The reading (1 Sm 15:16-23) depicts the downward course of Saul’s rule as the first king of Israel. Through the prophet Samuel, Saul receives the divine order to put the sinful Amalekites under a “ban of destruction”. Like patriarch Abraham, Saul is being “tested” with a divine command. Whereas Abraham responded with an obedient faith, King Saul chooses to re-interpret the divine order. The victims of the ban, by being totally destroyed, are considered to be given over wholly to God in sacrifice. But Saul spares Agag, thwarting the divine decree of punishment. He also pounces on the spoil and withholds the best sheep and cattle for sacrifice. He probably thinks that sparing the best of the spoil as “sacrifice” would be pious and pleasing to God. Moreover, Saul has gone to Carmel to erect a monument for himself. The prophet Samuel thus utters an oracle against Saul: because he has rejected the command of the Lord, God too has rejected Saul as ruler. Obedience is better than sacrifice. Samuel compares Saul’s disobedience to the sin of divination, and his arrogance to idolatry.

 

Like Saul, obedience to God continues to be a challenge for us even today. But some choose to be faithful, as the following account shows (cf. Emily Simpson, “Couples Face Cross of Infertility” in Our Sunday Visitor, November 24, 2-13, p. 6-8).

 

For millions of Americans – as many as one-sixth of married couples – the face of the childless life remains what it always was, with the cross of infertility weighing all the heavier in a culture that no longer recognizes it as such. That cross, in many ways, is a cross of shattered expectations … The cross of infertility also brings with it a cross of seemingly endless doctor’s visits. (…)

 

Most couples trying unsuccessfully to conceive face those challenges. Catholic couples, however, face additional ones. First, they have to accept (then explain to others) that some options open to non-Catholics are off the table. “Everyone wants to know why we won’t try in-vitro fertilization”, said Jennifer Dornbush. “Especially when it’s the last viable medical option. They don’t understand why Catholics can’t go that route. Even when you explain, they don’t get it.”

 

Second, they have to live the childfree (or child-lite) life in a Catholic subculture that values large families. That’s a struggle for Mary Langley. Married at 37, she was thrilled when she gave birth to two children within a few years of getting married, and peacefully accepted her inability to conceive after that. Ten years later, however, in a Boston-area parish filled with large families, Langley often feels out of place. “Some assume we used contraception or that I waited to have children because of a career” she said. “They just have no idea. I would love to have more children. I would love to have been married earlier. It just wasn’t part of God’s plan.” (…)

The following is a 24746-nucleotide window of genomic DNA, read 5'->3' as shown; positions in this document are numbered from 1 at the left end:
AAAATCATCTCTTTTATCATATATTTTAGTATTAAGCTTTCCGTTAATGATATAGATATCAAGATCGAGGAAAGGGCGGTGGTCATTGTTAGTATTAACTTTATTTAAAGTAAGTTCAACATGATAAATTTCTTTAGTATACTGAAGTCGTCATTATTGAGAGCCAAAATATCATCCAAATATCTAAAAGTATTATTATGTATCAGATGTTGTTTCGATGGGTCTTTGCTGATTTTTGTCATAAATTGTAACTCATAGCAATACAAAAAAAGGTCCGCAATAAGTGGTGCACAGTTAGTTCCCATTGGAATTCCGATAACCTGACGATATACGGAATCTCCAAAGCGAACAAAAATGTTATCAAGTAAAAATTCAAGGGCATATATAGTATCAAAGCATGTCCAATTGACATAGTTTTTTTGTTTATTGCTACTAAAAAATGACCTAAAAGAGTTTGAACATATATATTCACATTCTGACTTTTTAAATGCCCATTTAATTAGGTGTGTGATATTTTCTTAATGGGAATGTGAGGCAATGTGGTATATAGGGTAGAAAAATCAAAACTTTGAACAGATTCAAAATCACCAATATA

Despite those struggles, the cross of infertility can bring blessings of a different sort. For Dornbush, the past 13 years have taught her about trusting God and letting go of the illusion of control. Langley said she’s grateful for the schooling humility that’s come with her small family. “It’s a trap when people have too high opinion of you”, she said. More opportunities for service outside the home also can present themselves.” (…) Dornbush, who works in the entertainment industry with her husband, agrees.

  

 

II. POINTS FOR THE EXAMINATION OF THE HEART: A Pastoral Tool for the MEDITATIO

 

1. Are we faithful to our covenant with Christ, the Bridegroom of the Church? How?

 

2. Do we believe that an interior attitude of obedience is better than external “sacrifice”? How do we live out our total obedience to God in daily life?

 

 

III. PRAYING WITH THE WORD: A Pastoral Tool for the ORATIO

 

Lord Jesus,

when you took on flesh,

you made a marriage of mankind with God.

Help us to be faithful to your word.

Give us the grace to persevere

until you call us to the heavenly marriage feast.

We love you and adore you;

we praise and serve you, forever and ever.

Amen. 

 

***

Lord Jesus,

help us to give you

the total obedience of our heart and life.

We love you and adore you;

we praise and serve you, now and forever.

Amen.

 

 

IV. INTERIORIZATION OF THE WORD: A Pastoral Tool for the CONTEMPLATIO

 

The following is the bread of the living Word that will nourish us throughout the day. Please memorize it.

 

“New wine is poured into new wineskins.” (Mk 2:22) //“Obedience is better than sacrifice.” (1 Sm 15:22)

 

 

V. TOWARDS LIFE TRANSFORMATION: A Pastoral Tool for the ACTIO

 

When you attend a wedding, pay attention to the text and rituals used in the celebration, and see how they evoke the nuptial relationship between Christ and his Body, the Church. // When confronted with difficult choices for God in daily life, ask him to grant you the grace of an obedient heart.

 

 

*** %%% *** %%% *** %%% ***

 

January 18, 2022: TUESDAY – WEEKDAY (2)

“JESUS SAVIOR: He Is Lord of the Sabbath … He Is God’s Anointed”

 

BIBLE READINGS

1 Sm 16:1-13 // Mk 2:23-28

 

 

I. BIBLICO-LITURGICAL REFLECTIONS: A Pastoral Tool for the LECTIO

 

A. Gospel Reading (Mk 2:23-28): “The Sabbath was made for people, not people for Sabbath.”

 

The wind was howling when I opened the gate. The village leader asked shelter for women and children from an impending typhoon. I presented the urgent request to the Superior. She acted promptly with good judgment and compassion. We prepared a place for the evacuees. This happened in the 1970s when rules for convent enclosure were strictly enforced. Indeed, we felt that in a crisis situation charity takes precedence over cloister rules.